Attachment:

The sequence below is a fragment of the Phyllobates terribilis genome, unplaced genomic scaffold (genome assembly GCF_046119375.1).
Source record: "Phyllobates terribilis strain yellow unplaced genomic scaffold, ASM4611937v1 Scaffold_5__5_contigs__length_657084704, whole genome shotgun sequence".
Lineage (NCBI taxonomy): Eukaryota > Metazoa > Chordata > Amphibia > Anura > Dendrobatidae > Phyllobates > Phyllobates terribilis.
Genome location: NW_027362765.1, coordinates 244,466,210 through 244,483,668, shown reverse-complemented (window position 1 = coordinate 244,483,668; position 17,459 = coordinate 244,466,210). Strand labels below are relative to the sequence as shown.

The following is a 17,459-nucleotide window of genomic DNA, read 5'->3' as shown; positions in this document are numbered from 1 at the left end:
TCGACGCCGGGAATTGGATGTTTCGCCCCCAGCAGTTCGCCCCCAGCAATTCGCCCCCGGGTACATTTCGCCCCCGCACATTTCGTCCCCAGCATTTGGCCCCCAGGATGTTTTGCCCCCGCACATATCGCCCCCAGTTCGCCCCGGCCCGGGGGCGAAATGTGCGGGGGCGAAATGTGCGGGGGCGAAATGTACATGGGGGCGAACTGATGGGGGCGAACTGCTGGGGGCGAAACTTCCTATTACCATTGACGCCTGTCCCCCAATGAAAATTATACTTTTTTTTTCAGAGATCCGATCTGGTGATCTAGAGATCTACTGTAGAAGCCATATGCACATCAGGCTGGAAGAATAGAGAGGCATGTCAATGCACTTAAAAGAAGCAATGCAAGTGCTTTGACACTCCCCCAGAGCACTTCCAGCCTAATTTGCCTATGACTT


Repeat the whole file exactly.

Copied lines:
The sequence below is a fragment of the Phyllobates terribilis genome, unplaced genomic scaffold (genome assembly GCF_046119375.1).
Source record: "Phyllobates terribilis strain yellow unplaced genomic scaffold, ASM4611937v1 Scaffold_5__5_contigs__length_657084704, whole genome shotgun sequence".
Lineage (NCBI taxonomy): Eukaryota > Metazoa > Chordata > Amphibia > Anura > Dendrobatidae > Phyllobates > Phyllobates terribilis.
Genome location: NW_027362765.1, coordinates 244,466,210 through 244,483,668, shown reverse-complemented (window position 1 = coordinate 244,483,668; position 17,459 = coordinate 244,466,210). Strand labels below are relative to the sequence as shown.

The following is a 17,459-nucleotide window of genomic DNA, read 5'->3' as shown; positions in this document are numbered from 1 at the left end:
TCGACGCCGGGAATTGGATGTTTCGCCCCCAGCAGTTCGCCCCCAGCAATTCGCCCCCGGGTACATTTCGCCCCCGCACATTTCGTCCCCAGCATTTGGCCCCCAGGATGTTTTGCCCCCGCACATATCGCCCCCAGTTCGCCCCGGCCCGGGGGCGAAATGTGCGGGGGCGAAATGTGCGGGGGCGAAATGTACATGGGGGCGAACTGATGGGGGCGAACTGCTGGGGGCGAAACTTCCTATTACCATTGACGCCTGTCCCCCAATGAAAATTATACTTTTTTTTTCAGAGATCCGATCTGGTGATCTAGAGATCTACTGTAGAAGCCATATGCACATCAGGCTGGAAGAATAGAGAGGCATGTCAATGCACTTAAAAGAAGCAATGCAAGTGCTTTGACACTCCCCCAGAGCACTTCCAGCCTAATTTGCCTATGACTT